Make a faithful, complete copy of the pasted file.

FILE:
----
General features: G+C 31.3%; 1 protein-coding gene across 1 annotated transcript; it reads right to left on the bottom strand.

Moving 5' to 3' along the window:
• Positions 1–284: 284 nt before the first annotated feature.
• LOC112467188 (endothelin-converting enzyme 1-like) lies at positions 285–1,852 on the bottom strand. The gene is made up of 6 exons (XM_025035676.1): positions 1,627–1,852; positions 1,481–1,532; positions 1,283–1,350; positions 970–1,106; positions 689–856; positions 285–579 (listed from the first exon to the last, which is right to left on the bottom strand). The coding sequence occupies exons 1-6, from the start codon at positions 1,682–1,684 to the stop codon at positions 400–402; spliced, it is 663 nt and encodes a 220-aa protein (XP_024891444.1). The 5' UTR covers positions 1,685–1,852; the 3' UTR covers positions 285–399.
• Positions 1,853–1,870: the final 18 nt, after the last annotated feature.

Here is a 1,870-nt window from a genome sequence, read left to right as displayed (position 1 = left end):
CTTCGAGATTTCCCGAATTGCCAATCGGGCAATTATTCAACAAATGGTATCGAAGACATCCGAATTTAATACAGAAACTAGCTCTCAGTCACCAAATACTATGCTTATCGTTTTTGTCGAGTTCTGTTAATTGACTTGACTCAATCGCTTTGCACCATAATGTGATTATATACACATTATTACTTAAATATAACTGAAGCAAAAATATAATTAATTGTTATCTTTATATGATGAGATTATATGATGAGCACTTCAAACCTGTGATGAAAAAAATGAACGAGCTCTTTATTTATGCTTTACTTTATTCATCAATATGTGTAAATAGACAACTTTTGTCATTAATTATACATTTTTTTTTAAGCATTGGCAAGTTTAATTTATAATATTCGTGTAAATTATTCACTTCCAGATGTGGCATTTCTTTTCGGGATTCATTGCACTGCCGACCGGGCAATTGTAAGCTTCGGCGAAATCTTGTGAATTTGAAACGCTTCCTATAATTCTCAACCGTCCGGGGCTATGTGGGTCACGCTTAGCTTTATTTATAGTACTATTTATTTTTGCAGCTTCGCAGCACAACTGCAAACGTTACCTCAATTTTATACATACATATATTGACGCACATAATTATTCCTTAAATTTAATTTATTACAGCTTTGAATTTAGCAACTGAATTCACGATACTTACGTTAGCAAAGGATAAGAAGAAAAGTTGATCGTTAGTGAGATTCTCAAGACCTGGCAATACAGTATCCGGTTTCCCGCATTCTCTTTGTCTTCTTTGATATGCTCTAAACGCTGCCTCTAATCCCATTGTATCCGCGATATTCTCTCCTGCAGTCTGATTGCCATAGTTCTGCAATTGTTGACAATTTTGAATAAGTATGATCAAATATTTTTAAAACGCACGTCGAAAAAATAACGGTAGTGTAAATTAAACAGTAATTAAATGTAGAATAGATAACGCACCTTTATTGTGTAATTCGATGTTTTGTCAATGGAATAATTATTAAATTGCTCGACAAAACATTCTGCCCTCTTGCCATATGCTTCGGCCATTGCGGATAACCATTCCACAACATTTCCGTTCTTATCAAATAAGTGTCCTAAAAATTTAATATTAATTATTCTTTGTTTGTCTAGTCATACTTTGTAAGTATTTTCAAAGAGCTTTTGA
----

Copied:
General features: G+C 31.3%; 1 protein-coding gene across 1 annotated transcript; it reads right to left on the bottom strand.

Moving 5' to 3' along the window:
• Positions 1–284: 284 nt before the first annotated feature.
• LOC112467188 (endothelin-converting enzyme 1-like) lies at positions 285–1,852 on the bottom strand. The gene is made up of 6 exons (XM_025035676.1): positions 1,627–1,852; positions 1,481–1,532; positions 1,283–1,350; positions 970–1,106; positions 689–856; positions 285–579 (listed from the first exon to the last, which is right to left on the bottom strand). The coding sequence occupies exons 1-6, from the start codon at positions 1,682–1,684 to the stop codon at positions 400–402; spliced, it is 663 nt and encodes a 220-aa protein (XP_024891444.1). The 5' UTR covers positions 1,685–1,852; the 3' UTR covers positions 285–399.
• Positions 1,853–1,870: the final 18 nt, after the last annotated feature.

Here is a 1,870-nt window from a genome sequence, read left to right as displayed (position 1 = left end):
CTTCGAGATTTCCCGAATTGCCAATCGGGCAATTATTCAACAAATGGTATCGAAGACATCCGAATTTAATACAGAAACTAGCTCTCAGTCACCAAATACTATGCTTATCGTTTTTGTCGAGTTCTGTTAATTGACTTGACTCAATCGCTTTGCACCATAATGTGATTATATACACATTATTACTTAAATATAACTGAAGCAAAAATATAATTAATTGTTATCTTTATATGATGAGATTATATGATGAGCACTTCAAACCTGTGATGAAAAAAATGAACGAGCTCTTTATTTATGCTTTACTTTATTCATCAATATGTGTAAATAGACAACTTTTGTCATTAATTATACATTTTTTTTTAAGCATTGGCAAGTTTAATTTATAATATTCGTGTAAATTATTCACTTCCAGATGTGGCATTTCTTTTCGGGATTCATTGCACTGCCGACCGGGCAATTGTAAGCTTCGGCGAAATCTTGTGAATTTGAAACGCTTCCTATAATTCTCAACCGTCCGGGGCTATGTGGGTCACGCTTAGCTTTATTTATAGTACTATTTATTTTTGCAGCTTCGCAGCACAACTGCAAACGTTACCTCAATTTTATACATACATATATTGACGCACATAATTATTCCTTAAATTTAATTTATTACAGCTTTGAATTTAGCAACTGAATTCACGATACTTACGTTAGCAAAGGATAAGAAGAAAAGTTGATCGTTAGTGAGATTCTCAAGACCTGGCAATACAGTATCCGGTTTCCCGCATTCTCTTTGTCTTCTTTGATATGCTCTAAACGCTGCCTCTAATCCCATTGTATCCGCGATATTCTCTCCTGCAGTCTGATTGCCATAGTTCTGCAATTGTTGACAATTTTGAATAAGTATGATCAAATATTTTTAAAACGCACGTCGAAAAAATAACGGTAGTGTAAATTAAACAGTAATTAAATGTAGAATAGATAACGCACCTTTATTGTGTAATTCGATGTTTTGTCAATGGAATAATTATTAAATTGCTCGACAAAACATTCTGCCCTCTTGCCATATGCTTCGGCCATTGCGGATAACCATTCCACAACATTTCCGTTCTTATCAAATAAGTGTCCTAAAAATTTAATATTAATTATTCTTTGTTTGTCTAGTCATACTTTGTAAGTATTTTCAAAGAGCTTTTGA